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|Title: ||Passive system integration for office buildings in hot climates|
|Authors: ||Brittle, John P.|
|Keywords: ||Passive systems|
Annual energy consumption
|Issue Date: ||2017|
|Publisher: ||© John Paul Brittle|
|Abstract: ||Passive ventilation and cooling systems can offer energy savings when combined into a mechanical ventilation and cooling strategy for office buildings. At early design stages, it is difficult to predict actual energy savings as current design and calculation tools are limited and do not allow assessment for energy reductions when attempting to use typical passive options such as solar chimneys, rain screen facades, ventilated double facades, passive downdraught evaporative cooling and earth ducts. The only passive systems that are directly incumbent to dynamic thermal modelling software are natural ventilation and external solar shading. Currently, impacts of passive systems on annual building energy performance is unclear and lacks clarity. In hot climates, this is even more problematic as buildings need to endure higher external temperatures and solar irradiation. Understanding minimal energy performance reductions for each passive system can aid with design decisions regarding building ventilation and cooling strategies.
The aim of this study is to investigate how existing passive ventilation and cooling system design and operational strategies can be improved to reduce mechanical ventilation and cooling energy consumption for commercial buildings in hot climates. Theoretical commercial building models are created using dynamic thermal simulation software to determine minimum mechanical ventilation and cooling energy values, which are verified against published bench marks, known as base case models. These base case models are simulated using weather data from four different hot climates (Egypt, Portugal, Kenya and Abu Dhabi). Impacts of passive system energy performance are afforded by using either dynamic thermal simulation or fundamental steady state analysis identifying approximate passive ventilation and cooling potentials for reducing mechanical energy. These percentage reductions are created based upon passive system parameters and weather data, using appropriate methodology. From these findings new simplified design guidelines, integration strategies and performance design tools are created including a new passive system energy assessment tool (PSEAT) using Microsoft Excel platform to ensure that a wider audience can be achieved in industry. The design guidance and integration strategies are developed and simplified to enable architects, building services engineers and alike, to apply with speed and accuracy influencing the design process and improve confidence in desired passive solution.|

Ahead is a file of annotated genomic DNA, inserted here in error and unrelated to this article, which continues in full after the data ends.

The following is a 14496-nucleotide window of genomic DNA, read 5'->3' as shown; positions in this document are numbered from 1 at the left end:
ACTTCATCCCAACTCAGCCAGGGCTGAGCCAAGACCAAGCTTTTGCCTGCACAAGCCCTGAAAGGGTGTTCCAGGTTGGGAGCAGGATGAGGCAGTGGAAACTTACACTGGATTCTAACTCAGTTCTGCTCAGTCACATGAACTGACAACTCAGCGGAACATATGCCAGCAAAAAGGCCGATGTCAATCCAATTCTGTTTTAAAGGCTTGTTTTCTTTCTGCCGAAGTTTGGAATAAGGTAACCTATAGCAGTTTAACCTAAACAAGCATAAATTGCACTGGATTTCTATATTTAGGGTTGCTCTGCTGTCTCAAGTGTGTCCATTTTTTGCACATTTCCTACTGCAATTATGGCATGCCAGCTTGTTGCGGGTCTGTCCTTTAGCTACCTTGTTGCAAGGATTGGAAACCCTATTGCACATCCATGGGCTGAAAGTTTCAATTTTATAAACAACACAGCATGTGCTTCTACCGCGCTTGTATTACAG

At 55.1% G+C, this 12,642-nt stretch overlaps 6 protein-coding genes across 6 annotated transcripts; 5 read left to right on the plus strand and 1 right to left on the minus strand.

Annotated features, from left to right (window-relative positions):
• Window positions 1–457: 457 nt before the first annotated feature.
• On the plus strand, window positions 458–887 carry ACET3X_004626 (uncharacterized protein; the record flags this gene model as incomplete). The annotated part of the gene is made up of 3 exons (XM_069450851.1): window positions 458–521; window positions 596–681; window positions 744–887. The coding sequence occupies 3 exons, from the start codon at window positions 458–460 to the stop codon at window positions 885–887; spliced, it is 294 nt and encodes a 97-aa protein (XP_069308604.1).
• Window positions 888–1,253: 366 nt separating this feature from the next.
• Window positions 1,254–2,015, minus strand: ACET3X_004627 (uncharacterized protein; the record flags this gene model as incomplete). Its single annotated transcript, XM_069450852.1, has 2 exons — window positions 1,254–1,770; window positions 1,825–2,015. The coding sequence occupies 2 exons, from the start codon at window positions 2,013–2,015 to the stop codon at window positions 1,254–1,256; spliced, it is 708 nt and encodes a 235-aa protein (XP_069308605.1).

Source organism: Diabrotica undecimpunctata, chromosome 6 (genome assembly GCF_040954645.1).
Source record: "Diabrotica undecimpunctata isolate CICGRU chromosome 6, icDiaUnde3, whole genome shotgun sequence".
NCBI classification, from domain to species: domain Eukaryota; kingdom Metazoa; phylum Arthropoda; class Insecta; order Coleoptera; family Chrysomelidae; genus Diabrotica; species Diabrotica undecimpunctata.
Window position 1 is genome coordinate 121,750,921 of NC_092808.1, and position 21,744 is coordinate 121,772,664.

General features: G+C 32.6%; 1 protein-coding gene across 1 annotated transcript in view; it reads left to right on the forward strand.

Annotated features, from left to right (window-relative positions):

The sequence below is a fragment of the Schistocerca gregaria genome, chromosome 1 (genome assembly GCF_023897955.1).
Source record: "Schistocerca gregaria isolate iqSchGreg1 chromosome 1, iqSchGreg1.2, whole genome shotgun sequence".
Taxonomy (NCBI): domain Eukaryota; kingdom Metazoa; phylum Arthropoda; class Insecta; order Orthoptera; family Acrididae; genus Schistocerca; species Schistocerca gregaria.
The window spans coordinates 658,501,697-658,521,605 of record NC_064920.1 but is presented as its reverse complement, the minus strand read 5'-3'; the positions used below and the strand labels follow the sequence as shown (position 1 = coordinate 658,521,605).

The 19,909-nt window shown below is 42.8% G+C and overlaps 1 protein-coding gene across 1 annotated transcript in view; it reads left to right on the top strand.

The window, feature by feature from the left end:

|Description: ||A Doctoral Thesis. Submitted in partial fulfilment of the requirements for the award of Doctor of Philosophy of Loughborough University.|
|Related Resource: ||https://doi.org/10.17028/rd.lboro.4595770|
|Appears in Collections:||PhD Theses (Architecture, Building and Civil Engineering)|
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